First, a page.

The Communist Party of Colombia (Spanish: El Partido Comunista Colombiano, PCC) was formed on July 17, 1930 from the revolutionary wing of the Colombian socialist party, emerging out of a socialist movement which had arisen in the 1920's. In 1935 the Communist Party of Colombia (PCC) was accepted in the Comintern. In 1936 the Confederation of Colombian Workers was founded, which the CPC and its Committee of Party Control was involved in. From 1937 to 1946 the PCC was represented in the Colombian parliament. The First Congress of the PCC in August 1941 passed resolutions to rally all workers of the country in the fight against anticommunism, and for political democratization.
During World War II (1939 - 1945), the CPC came under the influence of Browderism, the main spokesman of which was General Secretary of the party Augusto Duran. The Fifth Congress of the CPC in July 1947 expelled Duran and others accused of right opportunism from the party, and Gilberto Vieira was selected as General Secretary.
The party was an active participant in the 1949 armed struggle of peasants for land. In the 1950's the party was subjected to repression - many communists were killed, including eight members of the central committee. After the fall of the dictatorship of Gustavo Rojas Pinilla in May 1957, the party emerged from the underground, but was deprived of the right to participate in the government. The eighth congress of the CPC in December 1958 resolved that the primary task for the CPC was the formation of a mass party, capable of playing the role of a vanguard of the working class and all workers.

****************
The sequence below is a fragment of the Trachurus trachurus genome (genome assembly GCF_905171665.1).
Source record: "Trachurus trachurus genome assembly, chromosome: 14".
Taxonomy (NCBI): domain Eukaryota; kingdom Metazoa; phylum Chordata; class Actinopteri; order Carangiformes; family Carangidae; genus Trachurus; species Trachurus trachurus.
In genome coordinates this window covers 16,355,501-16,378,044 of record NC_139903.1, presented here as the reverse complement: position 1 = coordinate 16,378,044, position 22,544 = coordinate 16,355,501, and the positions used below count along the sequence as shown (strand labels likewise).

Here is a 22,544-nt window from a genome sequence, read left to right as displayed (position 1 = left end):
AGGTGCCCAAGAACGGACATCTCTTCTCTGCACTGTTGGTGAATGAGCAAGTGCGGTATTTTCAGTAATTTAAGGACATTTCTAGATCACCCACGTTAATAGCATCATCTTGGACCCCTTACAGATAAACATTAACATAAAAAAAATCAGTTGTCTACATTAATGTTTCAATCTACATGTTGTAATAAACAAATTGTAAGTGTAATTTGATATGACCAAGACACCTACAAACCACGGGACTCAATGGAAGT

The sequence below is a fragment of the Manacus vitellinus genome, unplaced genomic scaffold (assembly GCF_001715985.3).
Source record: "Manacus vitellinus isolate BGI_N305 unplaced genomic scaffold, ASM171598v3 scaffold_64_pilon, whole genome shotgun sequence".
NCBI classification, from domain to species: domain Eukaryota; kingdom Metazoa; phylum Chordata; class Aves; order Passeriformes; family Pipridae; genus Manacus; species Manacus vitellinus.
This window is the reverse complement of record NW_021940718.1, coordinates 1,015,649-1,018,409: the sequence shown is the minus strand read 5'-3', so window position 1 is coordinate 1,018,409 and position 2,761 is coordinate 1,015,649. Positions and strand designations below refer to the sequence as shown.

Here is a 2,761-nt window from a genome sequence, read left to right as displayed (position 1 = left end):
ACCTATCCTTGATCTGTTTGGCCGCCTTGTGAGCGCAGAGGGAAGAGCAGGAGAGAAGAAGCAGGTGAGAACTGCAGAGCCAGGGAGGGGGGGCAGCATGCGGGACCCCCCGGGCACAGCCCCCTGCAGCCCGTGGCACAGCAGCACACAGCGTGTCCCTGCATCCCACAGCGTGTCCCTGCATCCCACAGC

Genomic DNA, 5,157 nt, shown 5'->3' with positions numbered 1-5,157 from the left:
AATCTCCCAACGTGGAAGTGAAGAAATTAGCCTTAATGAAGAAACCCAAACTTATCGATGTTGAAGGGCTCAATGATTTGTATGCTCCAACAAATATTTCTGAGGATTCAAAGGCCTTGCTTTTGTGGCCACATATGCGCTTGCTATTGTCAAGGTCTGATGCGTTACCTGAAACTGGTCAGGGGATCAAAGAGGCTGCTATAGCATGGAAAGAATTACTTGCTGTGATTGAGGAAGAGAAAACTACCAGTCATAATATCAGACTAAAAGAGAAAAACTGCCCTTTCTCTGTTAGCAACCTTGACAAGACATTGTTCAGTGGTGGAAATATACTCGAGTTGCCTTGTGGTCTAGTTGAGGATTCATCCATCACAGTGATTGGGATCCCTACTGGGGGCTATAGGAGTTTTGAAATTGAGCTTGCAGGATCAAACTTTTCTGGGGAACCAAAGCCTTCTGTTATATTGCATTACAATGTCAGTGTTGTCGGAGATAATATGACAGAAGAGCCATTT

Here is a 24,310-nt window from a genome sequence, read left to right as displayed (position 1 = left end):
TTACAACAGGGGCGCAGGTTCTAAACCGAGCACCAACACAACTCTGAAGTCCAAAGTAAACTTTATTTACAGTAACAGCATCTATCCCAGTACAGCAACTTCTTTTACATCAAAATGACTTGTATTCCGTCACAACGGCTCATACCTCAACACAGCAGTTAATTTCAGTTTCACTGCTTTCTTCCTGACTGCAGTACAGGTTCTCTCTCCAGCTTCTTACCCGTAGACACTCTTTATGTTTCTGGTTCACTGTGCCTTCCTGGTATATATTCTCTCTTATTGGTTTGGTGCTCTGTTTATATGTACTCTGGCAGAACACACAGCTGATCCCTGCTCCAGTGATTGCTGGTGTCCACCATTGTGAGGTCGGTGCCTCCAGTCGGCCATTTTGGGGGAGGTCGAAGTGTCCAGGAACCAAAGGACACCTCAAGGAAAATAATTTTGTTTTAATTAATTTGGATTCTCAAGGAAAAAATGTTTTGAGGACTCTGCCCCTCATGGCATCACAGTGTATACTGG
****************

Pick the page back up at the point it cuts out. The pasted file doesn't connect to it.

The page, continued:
US-advised military operations by the Colombian armed forces in departments of Colombia such as Tolima which started in 1964 led to the creation of the Revolutionary Armed Forces of Colombia (Spanish: Fuerzas Armadas Revolucionarias de Colombia, FARC), which had strong connections to the PCC. In 1984, FARC signed peace accords with the Colombian government, and began working in a political coalition with the PCC called the Patriotic Union (Spanish: Unión Patriótica, UP). The UP first ran candidates in the 1996 elections. Despite all UP parties using only peaceful political methods, they were killed by their opponents even before the 1986 elections took place. Despite this, 14 UP congress members were elected to the Senate and the House, 18 UP deputies were elected in 11 departmental assemblies, and 335 UP counselors were elected in 187 councils. After this, the violence against UP increased. By the end of 1986, 3 UP congressmen had been killed, as well as hundreds of other UP elected officials and supporters.
In June 1987, the Colombian armed forces and FARC began fighting again, ending the truce. In October 1987, UP presidential candidate Jaime Pardo Leal was assassinated. By 1988, 30% of UP candidates were being assassinated even before they were elected. In March of 1990, UP presidental candidate Bernardo Jaramillo Ossa was assassinated. The UP's only senator, Manuel Cepeda Vargas, was assassinated in 1990 as well. By this time, thousands of UP candidates and supporters had been killed. All of this, along with the fall of the Warsaw Pact socialist countries, had a devastating effect on the Communist Party of Colombia.